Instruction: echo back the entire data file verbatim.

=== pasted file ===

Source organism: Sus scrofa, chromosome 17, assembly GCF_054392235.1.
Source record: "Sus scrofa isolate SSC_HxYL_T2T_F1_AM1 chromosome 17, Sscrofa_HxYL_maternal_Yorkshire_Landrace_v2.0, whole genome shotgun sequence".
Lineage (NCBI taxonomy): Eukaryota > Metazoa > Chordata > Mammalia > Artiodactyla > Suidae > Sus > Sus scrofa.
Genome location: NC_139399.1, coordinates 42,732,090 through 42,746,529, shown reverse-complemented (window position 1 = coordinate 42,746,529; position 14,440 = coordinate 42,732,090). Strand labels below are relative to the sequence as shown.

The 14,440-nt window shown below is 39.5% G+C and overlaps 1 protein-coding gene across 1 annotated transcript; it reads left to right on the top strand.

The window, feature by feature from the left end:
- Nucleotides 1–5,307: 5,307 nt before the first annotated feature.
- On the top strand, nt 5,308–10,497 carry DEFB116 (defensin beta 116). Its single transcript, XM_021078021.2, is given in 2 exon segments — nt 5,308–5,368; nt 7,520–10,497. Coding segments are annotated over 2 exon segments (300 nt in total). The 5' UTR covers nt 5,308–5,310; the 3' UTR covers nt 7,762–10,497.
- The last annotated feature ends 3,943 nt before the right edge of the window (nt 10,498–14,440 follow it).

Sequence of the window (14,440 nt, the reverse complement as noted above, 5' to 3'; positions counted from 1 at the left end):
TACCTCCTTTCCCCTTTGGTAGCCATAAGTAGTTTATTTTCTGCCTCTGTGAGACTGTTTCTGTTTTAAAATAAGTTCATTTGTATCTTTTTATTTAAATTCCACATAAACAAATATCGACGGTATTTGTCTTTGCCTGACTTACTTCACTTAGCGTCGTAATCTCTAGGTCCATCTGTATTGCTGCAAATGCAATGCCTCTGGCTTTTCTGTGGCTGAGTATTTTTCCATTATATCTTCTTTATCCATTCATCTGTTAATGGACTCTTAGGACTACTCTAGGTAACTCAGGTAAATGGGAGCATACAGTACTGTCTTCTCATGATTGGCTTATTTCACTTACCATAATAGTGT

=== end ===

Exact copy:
Source organism: Sus scrofa, chromosome 17, assembly GCF_054392235.1.
Source record: "Sus scrofa isolate SSC_HxYL_T2T_F1_AM1 chromosome 17, Sscrofa_HxYL_maternal_Yorkshire_Landrace_v2.0, whole genome shotgun sequence".
Lineage (NCBI taxonomy): Eukaryota > Metazoa > Chordata > Mammalia > Artiodactyla > Suidae > Sus > Sus scrofa.
Genome location: NC_139399.1, coordinates 42,732,090 through 42,746,529, shown reverse-complemented (window position 1 = coordinate 42,746,529; position 14,440 = coordinate 42,732,090). Strand labels below are relative to the sequence as shown.

The 14,440-nt window shown below is 39.5% G+C and overlaps 1 protein-coding gene across 1 annotated transcript; it reads left to right on the top strand.

The window, feature by feature from the left end:
- Nucleotides 1–5,307: 5,307 nt before the first annotated feature.
- On the top strand, nt 5,308–10,497 carry DEFB116 (defensin beta 116). Its single transcript, XM_021078021.2, is given in 2 exon segments — nt 5,308–5,368; nt 7,520–10,497. Coding segments are annotated over 2 exon segments (300 nt in total). The 5' UTR covers nt 5,308–5,310; the 3' UTR covers nt 7,762–10,497.
- The last annotated feature ends 3,943 nt before the right edge of the window (nt 10,498–14,440 follow it).

Sequence of the window (14,440 nt, the reverse complement as noted above, 5' to 3'; positions counted from 1 at the left end):
TACCTCCTTTCCCCTTTGGTAGCCATAAGTAGTTTATTTTCTGCCTCTGTGAGACTGTTTCTGTTTTAAAATAAGTTCATTTGTATCTTTTTATTTAAATTCCACATAAACAAATATCGACGGTATTTGTCTTTGCCTGACTTACTTCACTTAGCGTCGTAATCTCTAGGTCCATCTGTATTGCTGCAAATGCAATGCCTCTGGCTTTTCTGTGGCTGAGTATTTTTCCATTATATCTTCTTTATCCATTCATCTGTTAATGGACTCTTAGGACTACTCTAGGTAACTCAGGTAAATGGGAGCATACAGTACTGTCTTCTCATGATTGGCTTATTTCACTTACCATAATAGTGT